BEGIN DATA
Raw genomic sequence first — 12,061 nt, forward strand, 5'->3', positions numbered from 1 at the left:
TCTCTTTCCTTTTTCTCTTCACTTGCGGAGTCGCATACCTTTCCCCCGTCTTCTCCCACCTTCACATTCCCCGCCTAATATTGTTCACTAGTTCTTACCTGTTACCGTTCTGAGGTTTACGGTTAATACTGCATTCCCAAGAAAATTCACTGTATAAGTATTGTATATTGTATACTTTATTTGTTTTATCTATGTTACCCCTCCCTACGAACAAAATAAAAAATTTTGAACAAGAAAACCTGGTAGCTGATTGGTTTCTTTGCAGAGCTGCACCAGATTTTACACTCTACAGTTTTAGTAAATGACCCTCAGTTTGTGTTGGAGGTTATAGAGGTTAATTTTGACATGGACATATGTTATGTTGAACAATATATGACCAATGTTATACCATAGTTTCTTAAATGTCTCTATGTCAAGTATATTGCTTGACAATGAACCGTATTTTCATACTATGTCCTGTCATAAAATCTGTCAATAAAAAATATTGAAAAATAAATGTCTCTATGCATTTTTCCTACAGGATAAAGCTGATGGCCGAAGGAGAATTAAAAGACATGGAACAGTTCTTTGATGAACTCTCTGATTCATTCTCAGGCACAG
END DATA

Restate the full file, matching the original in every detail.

Raw genomic sequence first — 12,061 nt, forward strand, 5'->3', positions numbered from 1 at the left:
TCTCTTTCCTTTTTCTCTTCACTTGCGGAGTCGCATACCTTTCCCCCGTCTTCTCCCACCTTCACATTCCCCGCCTAATATTGTTCACTAGTTCTTACCTGTTACCGTTCTGAGGTTTACGGTTAATACTGCATTCCCAAGAAAATTCACTGTATAAGTATTGTATATTGTATACTTTATTTGTTTTATCTATGTTACCCCTCCCTACGAACAAAATAAAAAATTTTGAACAAGAAAACCTGGTAGCTGATTGGTTTCTTTGCAGAGCTGCACCAGATTTTACACTCTACAGTTTTAGTAAATGACCCTCAGTTTGTGTTGGAGGTTATAGAGGTTAATTTTGACATGGACATATGTTATGTTGAACAATATATGACCAATGTTATACCATAGTTTCTTAAATGTCTCTATGTCAAGTATATTGCTTGACAATGAACCGTATTTTCATACTATGTCCTGTCATAAAATCTGTCAATAAAAAATATTGAAAAATAAATGTCTCTATGCATTTTTCCTACAGGATAAAGCTGATGGCCGAAGGAGAATTAAAAGACATGGAACAGTTCTTTGATGAACTCTCTGATTCATTCTCAGGCACAG